- Soul Purity
Religion also introduces the concept of the soul, which is the pure form of man. This soul is essential for the concept of afterlife advanced by all the major religions to be held. An emphasis is placed on the purity of the soul. Derrida observes that the Jewish Morning Prayer says, “My Lord, the soul you gave me is pure… you preserve it inside of me and it is you who will take it back again someday”19.
The purity of the soul is therefore a foundation pillar of the religion and all followers of the religion desire to attain the purity of their souls. Religious people are on a quest to find salvation. This salvation is attained when the soul cleans all matter from itself and regains its original state of purity.
Man’s spirit is able to aspire and reach holiness by virtue of the fact that God deposited it in him. The Christian faith stresses in the indestructible nature of the soul. The soul is believed to outlast the human body and once a person dies, his soul lives on. The redemption of sins that causes the purity of soul is therefore a major tenet in the religion.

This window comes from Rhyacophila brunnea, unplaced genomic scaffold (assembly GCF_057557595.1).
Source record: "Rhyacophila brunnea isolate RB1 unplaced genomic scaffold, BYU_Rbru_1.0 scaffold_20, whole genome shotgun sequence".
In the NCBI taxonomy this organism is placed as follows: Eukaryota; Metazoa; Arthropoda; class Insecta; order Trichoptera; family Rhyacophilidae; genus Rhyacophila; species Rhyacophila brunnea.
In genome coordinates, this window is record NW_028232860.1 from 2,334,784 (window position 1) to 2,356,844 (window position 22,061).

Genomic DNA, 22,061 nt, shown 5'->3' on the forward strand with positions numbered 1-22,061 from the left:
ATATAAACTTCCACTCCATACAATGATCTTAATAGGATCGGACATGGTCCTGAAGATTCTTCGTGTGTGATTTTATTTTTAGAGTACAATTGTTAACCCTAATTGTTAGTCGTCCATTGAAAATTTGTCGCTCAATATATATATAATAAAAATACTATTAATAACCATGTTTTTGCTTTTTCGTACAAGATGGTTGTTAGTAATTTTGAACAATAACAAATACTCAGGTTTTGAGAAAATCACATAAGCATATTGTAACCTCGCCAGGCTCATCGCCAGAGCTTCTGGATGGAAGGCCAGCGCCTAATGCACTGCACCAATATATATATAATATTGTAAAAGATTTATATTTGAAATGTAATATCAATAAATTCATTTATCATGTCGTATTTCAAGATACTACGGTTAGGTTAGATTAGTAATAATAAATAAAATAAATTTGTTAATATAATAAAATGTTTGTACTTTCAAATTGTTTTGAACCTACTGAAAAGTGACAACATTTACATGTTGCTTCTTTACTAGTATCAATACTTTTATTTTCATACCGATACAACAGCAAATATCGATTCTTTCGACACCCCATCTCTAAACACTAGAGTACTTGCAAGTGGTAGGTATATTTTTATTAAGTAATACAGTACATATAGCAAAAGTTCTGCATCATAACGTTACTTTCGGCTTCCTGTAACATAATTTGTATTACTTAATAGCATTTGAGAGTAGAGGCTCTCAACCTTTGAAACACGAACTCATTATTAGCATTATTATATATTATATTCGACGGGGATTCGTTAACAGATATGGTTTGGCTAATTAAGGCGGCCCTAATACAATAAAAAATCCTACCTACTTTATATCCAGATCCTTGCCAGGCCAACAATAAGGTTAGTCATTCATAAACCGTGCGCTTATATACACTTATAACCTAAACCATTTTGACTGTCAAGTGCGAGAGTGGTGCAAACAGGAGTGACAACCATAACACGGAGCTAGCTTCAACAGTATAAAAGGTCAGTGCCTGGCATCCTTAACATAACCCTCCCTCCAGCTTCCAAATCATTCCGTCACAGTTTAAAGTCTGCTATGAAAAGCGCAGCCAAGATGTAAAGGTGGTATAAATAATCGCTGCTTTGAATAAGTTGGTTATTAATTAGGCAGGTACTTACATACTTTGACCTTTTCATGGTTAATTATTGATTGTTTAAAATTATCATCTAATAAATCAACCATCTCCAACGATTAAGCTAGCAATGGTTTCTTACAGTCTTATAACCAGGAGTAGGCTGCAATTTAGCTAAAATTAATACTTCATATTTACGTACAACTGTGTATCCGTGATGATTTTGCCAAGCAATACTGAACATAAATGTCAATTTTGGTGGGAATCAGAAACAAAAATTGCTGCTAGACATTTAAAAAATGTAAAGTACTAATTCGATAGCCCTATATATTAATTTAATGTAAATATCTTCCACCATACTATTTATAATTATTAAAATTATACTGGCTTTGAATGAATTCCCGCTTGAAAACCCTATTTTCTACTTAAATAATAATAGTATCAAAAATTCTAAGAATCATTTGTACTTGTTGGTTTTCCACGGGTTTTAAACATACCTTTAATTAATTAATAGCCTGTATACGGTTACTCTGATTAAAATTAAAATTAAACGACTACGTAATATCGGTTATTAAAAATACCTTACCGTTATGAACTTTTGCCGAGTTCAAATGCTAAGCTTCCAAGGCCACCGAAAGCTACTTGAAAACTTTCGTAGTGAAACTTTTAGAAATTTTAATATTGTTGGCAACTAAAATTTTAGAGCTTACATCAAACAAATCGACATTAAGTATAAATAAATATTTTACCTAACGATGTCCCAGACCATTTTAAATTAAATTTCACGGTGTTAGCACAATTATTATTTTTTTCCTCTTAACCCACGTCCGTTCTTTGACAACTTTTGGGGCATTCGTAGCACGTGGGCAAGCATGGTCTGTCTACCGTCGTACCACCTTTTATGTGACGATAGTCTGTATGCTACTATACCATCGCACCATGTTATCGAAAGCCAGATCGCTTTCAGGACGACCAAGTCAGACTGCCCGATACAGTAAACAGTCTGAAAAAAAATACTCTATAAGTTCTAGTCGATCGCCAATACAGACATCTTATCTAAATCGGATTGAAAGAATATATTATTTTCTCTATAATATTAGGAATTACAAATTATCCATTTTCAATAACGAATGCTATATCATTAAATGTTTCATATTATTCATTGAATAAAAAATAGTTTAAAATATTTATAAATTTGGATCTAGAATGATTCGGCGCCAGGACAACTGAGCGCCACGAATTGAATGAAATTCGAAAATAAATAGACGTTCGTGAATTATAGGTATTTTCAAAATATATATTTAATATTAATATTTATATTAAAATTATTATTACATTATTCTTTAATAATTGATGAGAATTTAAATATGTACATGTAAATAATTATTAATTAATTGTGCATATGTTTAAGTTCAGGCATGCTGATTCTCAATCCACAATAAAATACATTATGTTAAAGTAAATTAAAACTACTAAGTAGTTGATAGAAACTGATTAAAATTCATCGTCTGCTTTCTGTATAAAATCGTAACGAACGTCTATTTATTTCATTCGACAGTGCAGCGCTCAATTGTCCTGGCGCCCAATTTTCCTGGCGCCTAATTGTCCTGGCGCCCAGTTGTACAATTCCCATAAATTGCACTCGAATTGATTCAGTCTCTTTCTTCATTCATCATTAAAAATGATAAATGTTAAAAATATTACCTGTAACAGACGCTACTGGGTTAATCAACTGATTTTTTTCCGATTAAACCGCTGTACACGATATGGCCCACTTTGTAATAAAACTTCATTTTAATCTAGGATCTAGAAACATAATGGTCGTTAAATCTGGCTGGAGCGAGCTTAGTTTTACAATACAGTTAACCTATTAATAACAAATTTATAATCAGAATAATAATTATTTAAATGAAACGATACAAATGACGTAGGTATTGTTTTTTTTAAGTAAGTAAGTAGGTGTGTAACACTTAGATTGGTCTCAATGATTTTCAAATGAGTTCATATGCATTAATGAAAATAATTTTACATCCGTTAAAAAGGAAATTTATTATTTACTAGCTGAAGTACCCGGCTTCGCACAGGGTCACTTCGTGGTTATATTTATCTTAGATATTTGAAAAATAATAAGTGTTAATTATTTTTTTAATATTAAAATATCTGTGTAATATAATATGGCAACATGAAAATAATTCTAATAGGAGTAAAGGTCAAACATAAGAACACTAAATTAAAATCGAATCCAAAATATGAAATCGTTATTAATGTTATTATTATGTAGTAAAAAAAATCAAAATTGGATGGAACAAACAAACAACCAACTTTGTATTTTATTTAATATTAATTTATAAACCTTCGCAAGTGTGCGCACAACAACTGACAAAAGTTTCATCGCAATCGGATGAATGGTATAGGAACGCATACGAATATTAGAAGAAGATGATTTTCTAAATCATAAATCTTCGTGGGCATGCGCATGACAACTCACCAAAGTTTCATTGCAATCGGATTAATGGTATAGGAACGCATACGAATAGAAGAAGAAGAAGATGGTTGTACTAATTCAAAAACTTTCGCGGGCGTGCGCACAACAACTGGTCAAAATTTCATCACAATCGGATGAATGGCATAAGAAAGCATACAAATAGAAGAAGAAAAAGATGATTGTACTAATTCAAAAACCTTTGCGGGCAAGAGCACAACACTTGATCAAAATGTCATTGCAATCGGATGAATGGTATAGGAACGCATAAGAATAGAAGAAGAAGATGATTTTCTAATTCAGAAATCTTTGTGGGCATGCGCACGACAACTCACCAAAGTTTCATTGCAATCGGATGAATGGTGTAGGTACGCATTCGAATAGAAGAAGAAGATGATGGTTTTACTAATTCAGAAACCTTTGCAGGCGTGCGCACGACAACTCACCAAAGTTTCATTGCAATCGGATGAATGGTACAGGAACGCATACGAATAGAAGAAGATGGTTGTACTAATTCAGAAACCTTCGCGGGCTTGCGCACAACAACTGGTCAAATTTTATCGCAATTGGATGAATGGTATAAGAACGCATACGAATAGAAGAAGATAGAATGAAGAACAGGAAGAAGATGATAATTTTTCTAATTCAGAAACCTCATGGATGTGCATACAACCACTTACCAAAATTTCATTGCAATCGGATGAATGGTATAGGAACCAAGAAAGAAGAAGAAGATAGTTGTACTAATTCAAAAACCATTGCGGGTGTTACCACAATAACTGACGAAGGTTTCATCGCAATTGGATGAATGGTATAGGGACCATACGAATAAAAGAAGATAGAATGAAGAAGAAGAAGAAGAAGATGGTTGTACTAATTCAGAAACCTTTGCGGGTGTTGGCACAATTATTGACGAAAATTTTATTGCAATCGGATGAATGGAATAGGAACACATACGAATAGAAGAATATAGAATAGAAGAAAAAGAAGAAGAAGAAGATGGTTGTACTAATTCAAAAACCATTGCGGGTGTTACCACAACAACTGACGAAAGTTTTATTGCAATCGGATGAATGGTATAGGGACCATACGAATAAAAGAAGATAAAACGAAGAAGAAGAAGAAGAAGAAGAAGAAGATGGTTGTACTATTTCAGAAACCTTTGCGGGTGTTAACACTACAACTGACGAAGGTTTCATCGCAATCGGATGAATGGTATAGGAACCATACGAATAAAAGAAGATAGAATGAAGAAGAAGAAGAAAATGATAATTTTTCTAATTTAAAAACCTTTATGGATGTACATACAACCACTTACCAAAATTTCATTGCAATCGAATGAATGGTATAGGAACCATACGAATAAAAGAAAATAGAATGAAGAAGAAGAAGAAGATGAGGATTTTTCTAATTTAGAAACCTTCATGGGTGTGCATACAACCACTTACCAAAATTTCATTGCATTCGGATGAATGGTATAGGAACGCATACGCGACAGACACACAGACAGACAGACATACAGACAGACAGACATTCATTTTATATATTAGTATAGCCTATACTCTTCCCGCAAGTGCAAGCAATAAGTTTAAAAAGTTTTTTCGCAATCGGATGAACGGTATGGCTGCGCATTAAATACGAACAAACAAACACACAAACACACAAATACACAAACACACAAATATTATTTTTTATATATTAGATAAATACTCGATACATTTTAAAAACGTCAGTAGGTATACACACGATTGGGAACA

- Spiritual ruminate within the human essence.
Spiritual rumination is the act of meditating deeply on spiritual matters. Religion lays emphasis on the fact that man is not only a physical being but also a spiritual creature.20 Individuals are challenged to reassess their lives and attitudes and make sure that they are aligned with their religions believes.
Spiritual rumination causes one to recognise the psycho-spiritual truths that are not obvious to all.21 Most religions aim to foster a spiritual transformation in their followers.
This transformation is catalysed by spiritual rumination where the individual lets the holy texts speak to them. By viewing himself as a spiritual being held in the current physical form only for a short while, man is driven to aspire to spiritual truths.